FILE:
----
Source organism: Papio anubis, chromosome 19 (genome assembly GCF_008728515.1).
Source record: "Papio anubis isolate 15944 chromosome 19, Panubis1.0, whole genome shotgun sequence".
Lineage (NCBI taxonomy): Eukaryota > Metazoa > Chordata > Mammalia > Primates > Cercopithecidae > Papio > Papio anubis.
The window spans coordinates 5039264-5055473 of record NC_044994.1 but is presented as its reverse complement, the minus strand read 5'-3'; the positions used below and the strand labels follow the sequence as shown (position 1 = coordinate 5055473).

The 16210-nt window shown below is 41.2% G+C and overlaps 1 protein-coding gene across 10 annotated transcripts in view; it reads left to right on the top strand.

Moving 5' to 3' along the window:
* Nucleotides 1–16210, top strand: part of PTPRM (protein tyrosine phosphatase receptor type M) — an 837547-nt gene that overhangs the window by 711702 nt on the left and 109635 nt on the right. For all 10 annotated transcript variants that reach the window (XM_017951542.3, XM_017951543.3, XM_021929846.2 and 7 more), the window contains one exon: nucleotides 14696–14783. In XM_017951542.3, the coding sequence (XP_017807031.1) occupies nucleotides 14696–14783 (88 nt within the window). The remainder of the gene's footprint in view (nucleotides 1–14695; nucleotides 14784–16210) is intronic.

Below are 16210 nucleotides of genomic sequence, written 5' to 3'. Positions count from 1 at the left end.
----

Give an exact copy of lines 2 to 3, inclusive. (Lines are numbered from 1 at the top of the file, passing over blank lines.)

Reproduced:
Source record: "Papio anubis isolate 15944 chromosome 19, Panubis1.0, whole genome shotgun sequence".
Lineage (NCBI taxonomy): Eukaryota > Metazoa > Chordata > Mammalia > Primates > Cercopithecidae > Papio > Papio anubis.